The Commonwealth Scientific and Industrial Research Organization of Australia announced on the 12th that it will cooperate with Japanese chemical manufacturer Piotrek to develop high-energy solid-state lithium batteries, which are planned to be launched in the next five years for the global market, such as electronic equipment, drones and electric vehicles.
The Commonwealth Scientific and Industrial Research Organization says it has a "reversible addition-fragmentation chain transfer (RAFT)" technology in solid-state battery development, which can be combined with Piotrek's "Ion Conductive Polymer (ICP) technology). On this basis, it is expected to develop "the world's safest, long-life high-energy solid-state battery."
A solid-state battery is a new type of battery that uses solid electrodes and solid electrolytes, which has the advantages of high energy and safety compared with conventional batteries. According to reports, the energy of the next-generation solid-state lithium battery may be twice that of current lithium batteries, and has broad application prospects in fields such as new energy vehicles. Solid-state batteries are not as volatile and flammable as conventional batteries, and are not susceptible to combustion in the event of impact and damage.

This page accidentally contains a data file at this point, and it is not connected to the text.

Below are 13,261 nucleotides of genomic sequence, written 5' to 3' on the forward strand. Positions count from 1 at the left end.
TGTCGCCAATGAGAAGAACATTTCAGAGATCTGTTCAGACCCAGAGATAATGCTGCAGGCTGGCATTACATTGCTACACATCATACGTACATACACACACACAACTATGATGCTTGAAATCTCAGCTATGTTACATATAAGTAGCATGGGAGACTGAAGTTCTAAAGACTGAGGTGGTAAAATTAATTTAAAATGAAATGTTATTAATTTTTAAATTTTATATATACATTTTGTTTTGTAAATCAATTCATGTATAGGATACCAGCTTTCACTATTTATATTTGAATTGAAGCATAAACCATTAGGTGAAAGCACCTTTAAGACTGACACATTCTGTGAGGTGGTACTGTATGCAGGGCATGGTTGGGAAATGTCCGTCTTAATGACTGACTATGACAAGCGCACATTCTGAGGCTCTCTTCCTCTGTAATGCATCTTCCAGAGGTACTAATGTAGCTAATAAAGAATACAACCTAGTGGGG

Adam Best, head of battery research at the Commonwealth Scientific and Industrial Research Organization, said that a number of companies are scrambling to develop solid-state batteries, and it is expected that there will be products using solid-state batteries in the market by 2025.